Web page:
Short and long naps both have benefits.
Napping in the afternoon can benefits both motor skills and your ability to recall facts.
Depression affects our short-term memory.
Depression can cause widespread changes in our brain – including to the regions responsible for memory.
Even short periods of physical activity can improve concentration throughout the day.
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Research shows short bouts of physical activity can boost your concentration for up to one hour.
During Mental Health Week, let's look at why some people, such as those experiencing depression or substance dependency, struggle to make decisions like everyone else.
During uncertain times, feelings of anxiety and even anger are normal responses. If left unchecked, these emotions can affect how we behave, but acknowledging them can ease their intensity.
Scientists are still piecing together the puzzle of how the brain works.
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A bioengineer explains how a clearer picture of brain structure and function may fine-tune the ways brain surgery attempts to correct structure and medication tries to correct function.
We’re still learning about the human brain.
Even though the brain controls virtually everything we do, we often know very little about it.
Ensuring older people can continue to socialise is important for preventing loneliness and cognitive decline.
Simple policies, such as the free bus pass for older adults, not only reduce loneliness but also help older people maintain cognitive function.
A certain optimal noise level allows people to see, hear and feel better.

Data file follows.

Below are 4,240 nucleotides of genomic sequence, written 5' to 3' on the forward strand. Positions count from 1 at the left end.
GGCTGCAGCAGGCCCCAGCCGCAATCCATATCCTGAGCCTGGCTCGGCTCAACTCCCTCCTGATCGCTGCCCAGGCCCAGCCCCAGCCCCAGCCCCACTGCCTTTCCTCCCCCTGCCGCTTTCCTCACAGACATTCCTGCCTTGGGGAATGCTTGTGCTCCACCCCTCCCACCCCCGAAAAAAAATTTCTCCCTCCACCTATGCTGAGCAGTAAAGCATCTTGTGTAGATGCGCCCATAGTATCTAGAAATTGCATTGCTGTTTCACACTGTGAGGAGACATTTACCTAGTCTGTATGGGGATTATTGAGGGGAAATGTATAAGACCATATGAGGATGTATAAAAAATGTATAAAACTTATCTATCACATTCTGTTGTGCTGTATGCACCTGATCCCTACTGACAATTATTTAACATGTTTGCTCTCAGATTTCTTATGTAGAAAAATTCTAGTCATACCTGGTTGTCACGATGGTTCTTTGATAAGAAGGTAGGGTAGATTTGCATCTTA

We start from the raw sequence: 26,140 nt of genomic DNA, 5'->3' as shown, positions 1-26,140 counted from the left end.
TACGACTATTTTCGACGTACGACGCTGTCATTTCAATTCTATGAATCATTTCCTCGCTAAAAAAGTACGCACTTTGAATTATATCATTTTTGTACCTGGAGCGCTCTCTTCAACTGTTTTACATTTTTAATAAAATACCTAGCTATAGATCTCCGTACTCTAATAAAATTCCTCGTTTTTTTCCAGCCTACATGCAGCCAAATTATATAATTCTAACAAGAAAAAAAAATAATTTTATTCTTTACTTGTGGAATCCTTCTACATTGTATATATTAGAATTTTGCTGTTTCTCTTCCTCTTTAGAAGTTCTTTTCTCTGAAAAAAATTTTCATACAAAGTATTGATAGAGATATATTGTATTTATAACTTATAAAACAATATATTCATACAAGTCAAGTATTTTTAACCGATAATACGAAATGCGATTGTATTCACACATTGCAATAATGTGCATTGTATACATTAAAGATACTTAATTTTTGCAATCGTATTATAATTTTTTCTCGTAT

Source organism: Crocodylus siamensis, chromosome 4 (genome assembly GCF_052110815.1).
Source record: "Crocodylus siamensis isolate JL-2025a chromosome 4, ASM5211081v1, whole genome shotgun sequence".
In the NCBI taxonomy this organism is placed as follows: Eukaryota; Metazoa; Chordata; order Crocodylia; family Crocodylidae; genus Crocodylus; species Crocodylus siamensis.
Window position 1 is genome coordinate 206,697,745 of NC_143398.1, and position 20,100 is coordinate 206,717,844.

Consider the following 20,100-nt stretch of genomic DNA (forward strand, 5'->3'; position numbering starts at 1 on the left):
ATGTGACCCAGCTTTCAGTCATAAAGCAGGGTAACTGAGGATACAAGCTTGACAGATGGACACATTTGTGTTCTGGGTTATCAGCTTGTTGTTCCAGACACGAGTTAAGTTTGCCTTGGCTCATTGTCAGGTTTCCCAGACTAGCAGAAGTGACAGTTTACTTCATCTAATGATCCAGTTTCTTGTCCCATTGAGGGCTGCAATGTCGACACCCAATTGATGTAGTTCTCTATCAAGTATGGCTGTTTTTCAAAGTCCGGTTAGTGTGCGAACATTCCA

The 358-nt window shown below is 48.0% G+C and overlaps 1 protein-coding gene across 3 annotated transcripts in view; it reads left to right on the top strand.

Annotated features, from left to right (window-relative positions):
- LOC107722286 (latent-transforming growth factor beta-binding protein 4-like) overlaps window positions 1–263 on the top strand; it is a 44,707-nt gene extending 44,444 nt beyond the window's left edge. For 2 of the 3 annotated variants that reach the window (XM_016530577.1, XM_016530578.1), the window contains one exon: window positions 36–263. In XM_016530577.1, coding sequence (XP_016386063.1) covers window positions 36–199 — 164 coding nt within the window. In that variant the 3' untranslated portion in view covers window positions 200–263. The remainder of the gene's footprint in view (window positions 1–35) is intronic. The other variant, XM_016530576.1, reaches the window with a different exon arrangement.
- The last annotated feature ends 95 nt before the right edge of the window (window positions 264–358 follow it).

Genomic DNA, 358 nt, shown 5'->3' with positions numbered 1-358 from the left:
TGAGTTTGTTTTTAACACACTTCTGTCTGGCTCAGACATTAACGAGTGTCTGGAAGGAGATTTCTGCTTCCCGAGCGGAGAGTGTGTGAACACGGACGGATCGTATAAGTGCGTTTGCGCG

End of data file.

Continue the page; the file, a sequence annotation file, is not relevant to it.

The 'right' amount of noise is different for everyone. That might explain why some people perform best in noisy environments, while others prefer silence.
You might just be getting better at the game you’re practicing.
There are reasons to be skeptical, of both the quality of the evidence presented so far and the questionable assumptions that underlie claims of improved cognitive function after brain training.
If you engage in cognitively stimulating activities in midlife, such as reading and playing games, you can reduce dementia risk by about 26 per cent, according to research.
Research is revealing many ways in which we can reduce our dementia risks -- from eating a Mediterranean diet and exercising, to playing games and studying for degrees.
A new study funded by the Centre for Aging and Brain Health Innovation will investigate the use of learning technologies such as streaming media for people with dementia and those at risk.
Higher education for seniors shows promise – for combatting social isolation, increasing well-being and delaying the onset, or slowing the progression, of dementia.
Science shows that this simple mindfulness technique improves concentration and working memory.
Thinking ability declines with age in those with dementia.
Have you noticed your thinking ability drops during winter and spring? A new study of healthy adults and dementia patients found cognitive function declines in the colder months.
A new study has found usual drug treatments won’t work for half of patients.
A new study has found more than half of those in drug treatment have cognitive impairments – meaning treatment won't work for them.
Largest study to date finds link between disturbed circadian rhythm and mood disorders.
Relaxing or risky?
Smoking cannabis can cause addition, impaired memory and even psychosis.
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Our brain shrinks as we get older, but the Mediterranean diet may slow this shrinkage.
The effects of long-term tobacco smoking on our mental faculties such as memory and concentration are only now becoming known.
High intake of take-away foods, red and processed meat, soft drinks, and fried and refined food is a risk factor for poor academic performance.
As their children submit themselves to the ordeal of all-important end-of-year exams, parents of high school and university students may be wondering what they can do to help. One thing they ought to consider…